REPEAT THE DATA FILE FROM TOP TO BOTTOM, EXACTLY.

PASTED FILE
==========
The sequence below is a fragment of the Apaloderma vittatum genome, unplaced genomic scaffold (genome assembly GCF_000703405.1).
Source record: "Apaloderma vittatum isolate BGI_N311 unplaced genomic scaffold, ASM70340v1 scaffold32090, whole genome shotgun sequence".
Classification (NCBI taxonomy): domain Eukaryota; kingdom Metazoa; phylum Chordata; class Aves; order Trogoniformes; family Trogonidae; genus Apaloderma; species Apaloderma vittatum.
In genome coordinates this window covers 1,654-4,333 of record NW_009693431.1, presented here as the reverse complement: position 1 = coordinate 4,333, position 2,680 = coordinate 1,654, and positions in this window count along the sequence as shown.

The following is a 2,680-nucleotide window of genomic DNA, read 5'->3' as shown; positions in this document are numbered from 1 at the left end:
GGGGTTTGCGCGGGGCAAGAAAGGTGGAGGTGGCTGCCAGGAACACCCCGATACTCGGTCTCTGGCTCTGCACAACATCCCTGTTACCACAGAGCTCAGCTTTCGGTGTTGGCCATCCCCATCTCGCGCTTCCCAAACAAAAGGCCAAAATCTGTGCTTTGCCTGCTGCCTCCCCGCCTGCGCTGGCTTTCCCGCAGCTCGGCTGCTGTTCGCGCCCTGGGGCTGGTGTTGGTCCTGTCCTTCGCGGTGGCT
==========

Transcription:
The sequence below is a fragment of the Apaloderma vittatum genome, unplaced genomic scaffold (genome assembly GCF_000703405.1).
Source record: "Apaloderma vittatum isolate BGI_N311 unplaced genomic scaffold, ASM70340v1 scaffold32090, whole genome shotgun sequence".
Classification (NCBI taxonomy): domain Eukaryota; kingdom Metazoa; phylum Chordata; class Aves; order Trogoniformes; family Trogonidae; genus Apaloderma; species Apaloderma vittatum.
In genome coordinates this window covers 1,654-4,333 of record NW_009693431.1, presented here as the reverse complement: position 1 = coordinate 4,333, position 2,680 = coordinate 1,654, and positions in this window count along the sequence as shown.

The following is a 2,680-nucleotide window of genomic DNA, read 5'->3' as shown; positions in this document are numbered from 1 at the left end:
GGGGTTTGCGCGGGGCAAGAAAGGTGGAGGTGGCTGCCAGGAACACCCCGATACTCGGTCTCTGGCTCTGCACAACATCCCTGTTACCACAGAGCTCAGCTTTCGGTGTTGGCCATCCCCATCTCGCGCTTCCCAAACAAAAGGCCAAAATCTGTGCTTTGCCTGCTGCCTCCCCGCCTGCGCTGGCTTTCCCGCAGCTCGGCTGCTGTTCGCGCCCTGGGGCTGGTGTTGGTCCTGTCCTTCGCGGTGGCT